Seen with a genealogical eye, Youth Without Youth speaks to the sheer danger of the sacred as the robust object of mystical longing. But whereas Eliade’s reactionary technophobia limited his appreciation for how the “countless machines mass-produced in industrial societies” were, themselves, constitutive of his experience of the sacred, Youth Without Youth suggests that technology has everything to do with our ability to imagine—whether in the service of embracing or rejecting—the sacred.
In its generous critique of Eliade, Youth Without Youth also offers insight into Eliade’s declension model of secularization defined as the appearance of cultural forms and attitudes that either competed with or came to usurp the authority of religion. In Coppola’s rendering, such forms and attitudes are themselves both enchanting and wholly technological. In the character of Dominic Matei, an embeddedness within the secular age is a peculiar mark of the sacred. Eliade’s brand of mysticism and its corresponding desire to merge with the way things—both immanent and transcendent—really are is revealed to be a tragic quest. Any attempt to rewrite the terms of the Faustian bargain—no matter how earnest or self-conscious—is a dangerous one. Both Matei and Eliade displayed a penchant for totalizing patterns. Their desire for systematicity was both computer-like and mythic in scope, a kind of original sin that could not be set aside or dreamed away. This desire could only be acted upon. This despite the fact that such desire was also the defining character of a secular age in which the root of technology (from the Greek technologia) had become manifest in the systematic treatment of the human, by the human, and for the human.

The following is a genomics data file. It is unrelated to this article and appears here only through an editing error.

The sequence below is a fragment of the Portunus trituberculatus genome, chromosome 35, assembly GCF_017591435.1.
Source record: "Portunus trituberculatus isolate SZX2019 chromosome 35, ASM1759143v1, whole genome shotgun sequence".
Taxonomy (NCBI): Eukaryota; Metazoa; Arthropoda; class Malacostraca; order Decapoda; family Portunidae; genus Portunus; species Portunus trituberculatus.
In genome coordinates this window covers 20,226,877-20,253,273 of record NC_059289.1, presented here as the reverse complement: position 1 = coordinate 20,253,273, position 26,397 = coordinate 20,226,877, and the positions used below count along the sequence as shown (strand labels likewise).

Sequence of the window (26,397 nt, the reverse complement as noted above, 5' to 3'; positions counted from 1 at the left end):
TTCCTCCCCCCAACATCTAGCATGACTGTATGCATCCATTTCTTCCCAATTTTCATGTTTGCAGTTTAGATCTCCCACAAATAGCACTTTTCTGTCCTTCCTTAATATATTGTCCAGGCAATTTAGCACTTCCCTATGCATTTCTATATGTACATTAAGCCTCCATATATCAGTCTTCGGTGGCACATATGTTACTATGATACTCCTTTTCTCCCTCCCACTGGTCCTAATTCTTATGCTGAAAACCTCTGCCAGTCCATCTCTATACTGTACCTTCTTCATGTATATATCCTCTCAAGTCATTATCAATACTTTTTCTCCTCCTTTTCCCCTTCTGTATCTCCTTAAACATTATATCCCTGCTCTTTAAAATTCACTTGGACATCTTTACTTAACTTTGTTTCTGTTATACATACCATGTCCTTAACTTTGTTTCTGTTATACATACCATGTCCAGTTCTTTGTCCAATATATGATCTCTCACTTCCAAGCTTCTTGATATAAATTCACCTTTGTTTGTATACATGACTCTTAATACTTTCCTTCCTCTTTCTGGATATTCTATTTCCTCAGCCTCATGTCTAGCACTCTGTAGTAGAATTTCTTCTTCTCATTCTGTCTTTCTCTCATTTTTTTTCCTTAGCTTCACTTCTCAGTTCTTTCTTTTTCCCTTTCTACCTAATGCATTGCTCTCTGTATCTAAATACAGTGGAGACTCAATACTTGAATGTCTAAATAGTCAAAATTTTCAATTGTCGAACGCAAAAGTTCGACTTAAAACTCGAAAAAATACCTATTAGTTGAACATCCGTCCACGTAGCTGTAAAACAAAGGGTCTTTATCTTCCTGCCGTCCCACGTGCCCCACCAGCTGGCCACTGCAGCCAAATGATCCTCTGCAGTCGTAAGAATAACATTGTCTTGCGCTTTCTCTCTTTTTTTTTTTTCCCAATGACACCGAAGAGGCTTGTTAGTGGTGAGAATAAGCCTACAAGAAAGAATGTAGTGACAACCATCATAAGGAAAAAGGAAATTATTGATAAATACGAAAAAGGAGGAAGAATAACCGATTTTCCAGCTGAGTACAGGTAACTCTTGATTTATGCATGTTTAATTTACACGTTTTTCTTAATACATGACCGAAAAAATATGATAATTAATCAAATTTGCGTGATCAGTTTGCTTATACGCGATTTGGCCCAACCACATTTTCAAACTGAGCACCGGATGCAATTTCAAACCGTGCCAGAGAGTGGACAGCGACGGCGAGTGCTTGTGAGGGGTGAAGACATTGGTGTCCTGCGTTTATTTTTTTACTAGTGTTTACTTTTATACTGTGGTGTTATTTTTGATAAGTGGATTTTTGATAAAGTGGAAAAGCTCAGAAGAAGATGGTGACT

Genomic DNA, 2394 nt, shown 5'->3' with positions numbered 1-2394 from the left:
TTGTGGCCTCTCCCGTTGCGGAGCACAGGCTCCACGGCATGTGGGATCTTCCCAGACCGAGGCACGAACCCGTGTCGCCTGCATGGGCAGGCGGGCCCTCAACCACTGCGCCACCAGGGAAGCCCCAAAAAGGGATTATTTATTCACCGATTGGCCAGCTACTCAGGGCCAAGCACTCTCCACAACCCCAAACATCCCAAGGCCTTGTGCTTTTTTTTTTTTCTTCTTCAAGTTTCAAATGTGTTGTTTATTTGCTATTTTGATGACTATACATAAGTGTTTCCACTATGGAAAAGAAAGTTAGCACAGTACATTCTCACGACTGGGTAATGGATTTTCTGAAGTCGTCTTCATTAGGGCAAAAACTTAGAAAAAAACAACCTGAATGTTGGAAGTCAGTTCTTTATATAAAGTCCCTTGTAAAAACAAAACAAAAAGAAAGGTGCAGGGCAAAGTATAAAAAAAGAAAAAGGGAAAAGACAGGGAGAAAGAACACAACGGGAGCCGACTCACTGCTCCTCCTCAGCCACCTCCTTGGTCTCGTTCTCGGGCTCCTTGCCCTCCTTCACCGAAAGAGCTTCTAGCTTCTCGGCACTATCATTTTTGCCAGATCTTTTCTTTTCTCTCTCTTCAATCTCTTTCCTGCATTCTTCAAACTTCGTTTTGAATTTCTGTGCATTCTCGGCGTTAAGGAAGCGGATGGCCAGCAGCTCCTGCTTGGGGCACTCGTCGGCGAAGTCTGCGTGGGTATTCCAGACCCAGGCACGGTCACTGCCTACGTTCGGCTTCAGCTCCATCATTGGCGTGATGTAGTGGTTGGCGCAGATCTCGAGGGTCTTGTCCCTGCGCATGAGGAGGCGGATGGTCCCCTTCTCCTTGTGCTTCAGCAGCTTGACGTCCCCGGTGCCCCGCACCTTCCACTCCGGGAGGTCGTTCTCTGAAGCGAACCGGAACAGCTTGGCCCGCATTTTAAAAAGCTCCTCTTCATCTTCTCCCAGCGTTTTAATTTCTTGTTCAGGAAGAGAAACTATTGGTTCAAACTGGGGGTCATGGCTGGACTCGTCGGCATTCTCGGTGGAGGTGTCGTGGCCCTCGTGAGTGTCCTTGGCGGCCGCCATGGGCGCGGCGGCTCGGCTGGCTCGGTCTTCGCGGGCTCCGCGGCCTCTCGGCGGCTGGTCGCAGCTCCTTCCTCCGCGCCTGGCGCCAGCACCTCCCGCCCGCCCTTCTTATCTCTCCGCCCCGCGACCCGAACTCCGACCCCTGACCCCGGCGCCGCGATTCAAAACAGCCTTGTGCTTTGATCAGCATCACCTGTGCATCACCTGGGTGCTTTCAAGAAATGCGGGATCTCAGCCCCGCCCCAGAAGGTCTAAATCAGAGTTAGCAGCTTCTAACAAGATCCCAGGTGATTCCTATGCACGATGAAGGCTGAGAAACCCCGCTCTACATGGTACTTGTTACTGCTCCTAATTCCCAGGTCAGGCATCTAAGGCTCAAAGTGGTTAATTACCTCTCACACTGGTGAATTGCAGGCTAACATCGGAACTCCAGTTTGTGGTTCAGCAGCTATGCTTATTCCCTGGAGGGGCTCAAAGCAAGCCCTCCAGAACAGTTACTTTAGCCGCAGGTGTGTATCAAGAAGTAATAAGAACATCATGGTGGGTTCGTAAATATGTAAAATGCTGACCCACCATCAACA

Most significantly, Youth Without Youth frames the seductive qualities of Eliade’s thought—a style of reasoning in which all phenomena make sense according to his universal map of consciousness—as precisely that which his systematic approach to religion was designed to overcome. To engage in the perennial search for origins—for meaning, for Truth, for whatever you love when you love your god—becomes the only way to put an end to this search. Failure, in other words, is the necessary outcome. This version of Eliade, I confess, is a perversion of the original, perhaps even a figment of my imagination. Nevertheless, the Eliade that emerges from the bizarre cinematic exercise of Youth Without Youth is not so much a theologian (for that case is too easily made) but a theologian in denial. This Eliade simmers between the lines of my undergraduate copy of The Myth of the Eternal Return. This is the invisible Eliade rather than the one suggested by the trippy cover shot—a computer generated image that suggests the convergence of galactic and microscopic scales. Its neon sheen screams “hey you there, don’t you just want to dive right in!”—a succinct version of what can only be called new age interpellation.
To suggest as much is neither to rehabilitate Eliade nor, for that matter, to excuse his self-indulgent approach to religion. To view Youth Without Youth as a self-reflexive commentary upon the Eliadean corpus is to invite a strange kind of self-scrutiny. To view Youth With Youth as having something to do with the seductive power of Eliade’s methodology—one that still lurks within the academic study of religion, within the secular age, and less obviously, within the study of secularity, religion’s so-called double—transforms Eliade into a disturbingly relevant thinker.